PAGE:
The Meadowlands is a prime destination for foraging egrets that have colonized South Brother Isand in the east River. That fact was underscored in late July when Lorraine Novinski was taking one of her regular bird counts for the Harbor Herons survey.
Lorraine noted a Snowy Egret that had been banded on South Brother. When NYC Audubon heard of the sighting, it sent reseracher Liz Craig (above) to the site to see if she could find the banded Snowy as well.
She did not see the Snowy, but she held up a large antenna and picked up the signal from a Great Egret that had been equipped with miniature radio transmitter at South Brother Island in June. We recorded what the transmitted signal sounds like, for those who are curious. Just run your cursor over the lefthand side of the dark gray bar below.
Recording of Egret w/Transmitter Summer 2010
Sandy Sorkin saw a Sora (albeit a distant one, second from left) this morning on a Phrag island near the beginning of the Marsh Discovery Trail at DeKorte Park.
Below is a map to give you an idea of where it was. They have also been seen at Phrag's edge near the start of the trail. Your results may differ. (Orange line is the MDT, black dot is the trail entrance.) (Thanks, Sandy!)
For this weekend's Bird Fest, the Meadowlands Commission's Brett Bragin has lowered the water level in the Shorebird Pool at DeKorte Park.
The water level is now a few inches lower than it was for Kevin Karlson Day last month and — barring any heavy rains — it should remain thereabouts through the weekend.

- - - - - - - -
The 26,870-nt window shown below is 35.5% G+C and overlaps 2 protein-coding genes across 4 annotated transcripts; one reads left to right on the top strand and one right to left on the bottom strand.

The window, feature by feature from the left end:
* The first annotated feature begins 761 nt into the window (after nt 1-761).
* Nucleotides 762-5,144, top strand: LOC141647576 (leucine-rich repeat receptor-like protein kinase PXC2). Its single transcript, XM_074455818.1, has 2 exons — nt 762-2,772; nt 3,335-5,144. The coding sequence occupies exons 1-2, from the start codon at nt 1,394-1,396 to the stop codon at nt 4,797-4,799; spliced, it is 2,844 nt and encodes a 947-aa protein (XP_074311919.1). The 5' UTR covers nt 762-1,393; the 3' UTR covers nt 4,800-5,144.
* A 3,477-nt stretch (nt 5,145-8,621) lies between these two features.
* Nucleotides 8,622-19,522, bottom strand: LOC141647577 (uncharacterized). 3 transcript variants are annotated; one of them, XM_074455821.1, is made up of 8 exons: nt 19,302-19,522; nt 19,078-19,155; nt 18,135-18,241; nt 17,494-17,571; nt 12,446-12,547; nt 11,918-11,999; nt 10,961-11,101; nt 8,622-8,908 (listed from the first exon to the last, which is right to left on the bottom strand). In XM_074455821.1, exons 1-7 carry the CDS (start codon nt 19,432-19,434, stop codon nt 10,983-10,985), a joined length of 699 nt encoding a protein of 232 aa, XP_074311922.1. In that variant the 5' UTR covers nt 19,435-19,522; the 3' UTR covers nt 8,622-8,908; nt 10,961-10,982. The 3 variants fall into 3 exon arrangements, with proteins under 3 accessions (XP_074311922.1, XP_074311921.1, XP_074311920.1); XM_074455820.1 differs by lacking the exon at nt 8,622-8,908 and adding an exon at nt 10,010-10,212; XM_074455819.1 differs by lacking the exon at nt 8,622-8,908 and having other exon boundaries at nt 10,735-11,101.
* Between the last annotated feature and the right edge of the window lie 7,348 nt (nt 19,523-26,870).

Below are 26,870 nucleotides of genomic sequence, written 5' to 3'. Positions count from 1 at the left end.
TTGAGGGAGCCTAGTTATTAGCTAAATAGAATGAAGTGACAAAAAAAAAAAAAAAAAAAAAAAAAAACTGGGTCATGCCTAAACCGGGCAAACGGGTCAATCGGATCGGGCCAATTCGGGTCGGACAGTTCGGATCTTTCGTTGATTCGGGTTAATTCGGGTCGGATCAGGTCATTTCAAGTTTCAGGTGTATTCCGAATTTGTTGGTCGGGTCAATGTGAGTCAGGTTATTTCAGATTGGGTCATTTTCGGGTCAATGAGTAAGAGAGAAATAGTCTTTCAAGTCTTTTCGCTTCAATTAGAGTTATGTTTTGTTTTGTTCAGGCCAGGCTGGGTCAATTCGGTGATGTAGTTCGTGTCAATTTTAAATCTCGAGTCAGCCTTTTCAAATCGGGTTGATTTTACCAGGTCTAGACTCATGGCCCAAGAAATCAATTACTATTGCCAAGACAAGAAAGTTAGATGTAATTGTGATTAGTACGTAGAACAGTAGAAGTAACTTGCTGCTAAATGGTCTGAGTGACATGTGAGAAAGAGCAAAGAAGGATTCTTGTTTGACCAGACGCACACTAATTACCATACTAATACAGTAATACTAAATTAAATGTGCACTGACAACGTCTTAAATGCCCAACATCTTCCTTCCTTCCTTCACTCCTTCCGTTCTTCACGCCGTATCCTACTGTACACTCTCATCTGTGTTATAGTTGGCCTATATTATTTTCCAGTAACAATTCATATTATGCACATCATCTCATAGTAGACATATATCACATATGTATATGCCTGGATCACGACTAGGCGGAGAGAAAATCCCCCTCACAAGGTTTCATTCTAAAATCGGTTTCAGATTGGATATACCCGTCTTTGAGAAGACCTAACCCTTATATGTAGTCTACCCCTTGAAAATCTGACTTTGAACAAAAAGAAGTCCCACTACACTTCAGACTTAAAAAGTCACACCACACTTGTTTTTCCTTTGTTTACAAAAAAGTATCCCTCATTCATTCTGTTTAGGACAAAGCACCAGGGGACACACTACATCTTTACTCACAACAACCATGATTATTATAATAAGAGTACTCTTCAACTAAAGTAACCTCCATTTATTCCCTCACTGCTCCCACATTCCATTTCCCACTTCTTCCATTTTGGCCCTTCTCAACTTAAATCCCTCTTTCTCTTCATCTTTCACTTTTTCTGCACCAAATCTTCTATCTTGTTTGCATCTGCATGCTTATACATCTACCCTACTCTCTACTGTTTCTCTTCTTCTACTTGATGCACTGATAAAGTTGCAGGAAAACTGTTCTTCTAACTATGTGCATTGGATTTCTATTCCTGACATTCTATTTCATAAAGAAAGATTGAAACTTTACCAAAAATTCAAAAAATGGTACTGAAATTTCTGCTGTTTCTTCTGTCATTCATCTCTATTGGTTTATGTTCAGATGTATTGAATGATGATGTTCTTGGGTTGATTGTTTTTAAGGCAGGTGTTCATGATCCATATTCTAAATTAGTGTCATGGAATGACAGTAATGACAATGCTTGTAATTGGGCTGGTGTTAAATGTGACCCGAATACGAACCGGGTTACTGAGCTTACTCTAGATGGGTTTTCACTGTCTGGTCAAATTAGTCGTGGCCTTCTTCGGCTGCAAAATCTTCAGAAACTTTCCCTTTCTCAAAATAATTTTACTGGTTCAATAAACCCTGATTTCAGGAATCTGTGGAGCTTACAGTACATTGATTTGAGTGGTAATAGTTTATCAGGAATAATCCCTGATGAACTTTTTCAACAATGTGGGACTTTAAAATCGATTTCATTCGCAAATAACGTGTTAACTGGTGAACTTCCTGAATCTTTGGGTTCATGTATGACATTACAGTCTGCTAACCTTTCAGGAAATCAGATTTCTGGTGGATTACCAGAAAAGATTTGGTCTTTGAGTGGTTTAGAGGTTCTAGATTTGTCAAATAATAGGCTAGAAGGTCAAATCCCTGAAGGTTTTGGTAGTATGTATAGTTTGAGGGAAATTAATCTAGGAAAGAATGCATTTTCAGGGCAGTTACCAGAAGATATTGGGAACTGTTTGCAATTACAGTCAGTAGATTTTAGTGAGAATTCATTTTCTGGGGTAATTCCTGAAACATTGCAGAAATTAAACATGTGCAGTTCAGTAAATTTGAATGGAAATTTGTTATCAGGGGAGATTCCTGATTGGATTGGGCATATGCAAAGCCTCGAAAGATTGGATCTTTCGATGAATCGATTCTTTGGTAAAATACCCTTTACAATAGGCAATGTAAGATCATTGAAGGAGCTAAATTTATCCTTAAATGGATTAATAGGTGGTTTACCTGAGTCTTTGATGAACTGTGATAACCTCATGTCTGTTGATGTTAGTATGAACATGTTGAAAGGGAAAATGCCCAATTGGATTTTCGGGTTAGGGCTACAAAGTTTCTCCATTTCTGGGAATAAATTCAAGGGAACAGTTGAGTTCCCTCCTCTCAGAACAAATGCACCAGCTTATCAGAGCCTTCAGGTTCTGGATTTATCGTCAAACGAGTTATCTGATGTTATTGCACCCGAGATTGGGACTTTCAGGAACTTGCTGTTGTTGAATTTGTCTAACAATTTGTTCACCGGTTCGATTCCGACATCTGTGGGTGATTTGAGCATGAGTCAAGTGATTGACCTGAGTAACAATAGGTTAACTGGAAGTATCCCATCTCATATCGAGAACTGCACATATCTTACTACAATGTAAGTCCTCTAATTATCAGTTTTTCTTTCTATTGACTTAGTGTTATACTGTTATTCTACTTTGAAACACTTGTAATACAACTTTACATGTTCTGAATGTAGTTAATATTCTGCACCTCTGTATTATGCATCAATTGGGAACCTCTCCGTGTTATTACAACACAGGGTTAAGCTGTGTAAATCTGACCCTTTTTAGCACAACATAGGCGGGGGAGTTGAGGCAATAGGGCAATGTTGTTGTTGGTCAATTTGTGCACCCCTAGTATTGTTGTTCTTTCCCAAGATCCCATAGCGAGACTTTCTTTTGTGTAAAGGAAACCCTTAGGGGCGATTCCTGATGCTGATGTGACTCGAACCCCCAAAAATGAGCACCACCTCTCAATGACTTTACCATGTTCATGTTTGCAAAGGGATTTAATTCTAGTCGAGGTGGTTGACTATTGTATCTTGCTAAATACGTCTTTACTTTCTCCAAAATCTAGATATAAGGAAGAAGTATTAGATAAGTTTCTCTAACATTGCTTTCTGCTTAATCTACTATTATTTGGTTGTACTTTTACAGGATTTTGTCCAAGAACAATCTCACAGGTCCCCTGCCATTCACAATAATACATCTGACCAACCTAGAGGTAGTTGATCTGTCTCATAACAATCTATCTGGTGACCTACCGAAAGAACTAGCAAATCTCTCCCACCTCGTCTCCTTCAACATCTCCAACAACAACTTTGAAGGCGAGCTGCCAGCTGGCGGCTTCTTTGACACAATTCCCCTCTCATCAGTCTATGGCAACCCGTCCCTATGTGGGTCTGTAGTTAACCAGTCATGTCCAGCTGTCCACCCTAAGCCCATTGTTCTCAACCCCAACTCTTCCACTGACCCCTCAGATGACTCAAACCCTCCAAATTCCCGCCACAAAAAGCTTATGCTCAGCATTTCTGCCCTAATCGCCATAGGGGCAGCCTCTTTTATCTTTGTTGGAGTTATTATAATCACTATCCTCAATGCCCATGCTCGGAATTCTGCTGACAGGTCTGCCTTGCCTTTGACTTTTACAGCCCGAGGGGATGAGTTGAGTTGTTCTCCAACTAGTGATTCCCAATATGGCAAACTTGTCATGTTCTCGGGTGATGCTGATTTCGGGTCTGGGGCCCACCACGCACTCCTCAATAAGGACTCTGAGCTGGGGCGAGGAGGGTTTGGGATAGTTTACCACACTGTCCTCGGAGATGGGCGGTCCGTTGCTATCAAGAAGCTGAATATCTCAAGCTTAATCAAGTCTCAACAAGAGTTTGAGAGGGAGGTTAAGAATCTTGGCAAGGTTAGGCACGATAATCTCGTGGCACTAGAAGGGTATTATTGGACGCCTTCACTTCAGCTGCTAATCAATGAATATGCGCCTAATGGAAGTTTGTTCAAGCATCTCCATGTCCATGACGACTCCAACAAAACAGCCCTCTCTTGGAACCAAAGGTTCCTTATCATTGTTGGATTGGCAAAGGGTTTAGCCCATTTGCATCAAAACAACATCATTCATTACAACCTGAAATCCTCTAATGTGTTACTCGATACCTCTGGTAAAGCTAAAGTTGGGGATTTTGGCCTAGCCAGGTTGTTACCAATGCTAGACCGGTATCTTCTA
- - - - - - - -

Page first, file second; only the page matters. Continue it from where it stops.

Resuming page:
[We have already gotten reports of two Sora sightings this morning from the Marsh Discovery Trail.]
We should get more shorebirds overall but when it is high tide nearby, the new mudflats at the Shorebird Pool should be particularly attractive.
In case you are wondering, high tide Thursday is around 1 p.m. High tide Friday is around 2 p.m. High tide for Bird Fest is around 3 p.m.
A Digiscoping Workshop with photographer Kevin Bolton has been added to the Sunday schedule for this weekend's Meadowlands Festival of Birding.
The workshop will be held at the Mill Creek Marsh in Secaucus from 7:30 a.m. to 11 a.m.
According to Kevin, digiscoping is the joining of a compact digital camera or DSLR to a spotting scope, allowing you to turn your scope into a camera lens and take full-frame still photos and video from a distance.
You can register by calling 201-968-0808; or in person at the Hackensack Riverkeeper booth on Saturday, Sept. 11. Don’t miss it!
TIP: Bring a 2GB SD memory chip to record your workshop photos.
Check out http://jerseydigiscoping.blogspot.com/ for some of Kevin’s work.